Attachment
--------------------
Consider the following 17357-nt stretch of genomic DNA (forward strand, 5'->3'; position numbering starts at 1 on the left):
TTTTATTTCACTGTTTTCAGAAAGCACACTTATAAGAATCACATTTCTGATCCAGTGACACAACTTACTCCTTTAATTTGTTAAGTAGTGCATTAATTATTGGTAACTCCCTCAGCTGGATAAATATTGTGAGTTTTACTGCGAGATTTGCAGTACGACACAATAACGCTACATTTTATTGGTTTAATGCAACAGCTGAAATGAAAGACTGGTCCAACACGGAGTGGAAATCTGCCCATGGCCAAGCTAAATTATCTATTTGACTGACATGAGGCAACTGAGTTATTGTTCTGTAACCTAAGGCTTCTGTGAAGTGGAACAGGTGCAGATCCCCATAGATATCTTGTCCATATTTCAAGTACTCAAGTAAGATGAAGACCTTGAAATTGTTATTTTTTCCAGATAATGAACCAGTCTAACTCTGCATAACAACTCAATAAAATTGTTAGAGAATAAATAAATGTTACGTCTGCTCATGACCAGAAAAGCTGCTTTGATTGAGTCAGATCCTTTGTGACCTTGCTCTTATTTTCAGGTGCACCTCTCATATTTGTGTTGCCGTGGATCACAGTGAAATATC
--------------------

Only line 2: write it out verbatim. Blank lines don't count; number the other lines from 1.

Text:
TTTTATTTCACTGTTTTCAGAAAGCACACTTATAAGAATCACATTTCTGATCCAGTGACACAACTTACTCCTTTAATTTGTTAAGTAGTGCATTAATTATTGGTAACTCCCTCAGCTGGATAAATATTGTGAGTTTTACTGCGAGATTTGCAGTACGACACAATAACGCTACATTTTATTGGTTTAATGCAACAGCTGAAATGAAAGACTGGTCCAACACGGAGTGGAAATCTGCCCATGGCCAAGCTAAATTATCTATTTGACTGACATGAGGCAACTGAGTTATTGTTCTGTAACCTAAGGCTTCTGTGAAGTGGAACAGGTGCAGATCCCCATAGATATCTTGTCCATATTTCAAGTACTCAAGTAAGATGAAGACCTTGAAATTGTTATTTTTTCCAGATAATGAACCAGTCTAACTCTGCATAACAACTCAATAAAATTGTTAGAGAATAAATAAATGTTACGTCTGCTCATGACCAGAAAAGCTGCTTTGATTGAGTCAGATCCTTTGTGACCTTGCTCTTATTTTCAGGTGCACCTCTCATATTTGTGTTGCCGTGGATCACAGTGAAATATC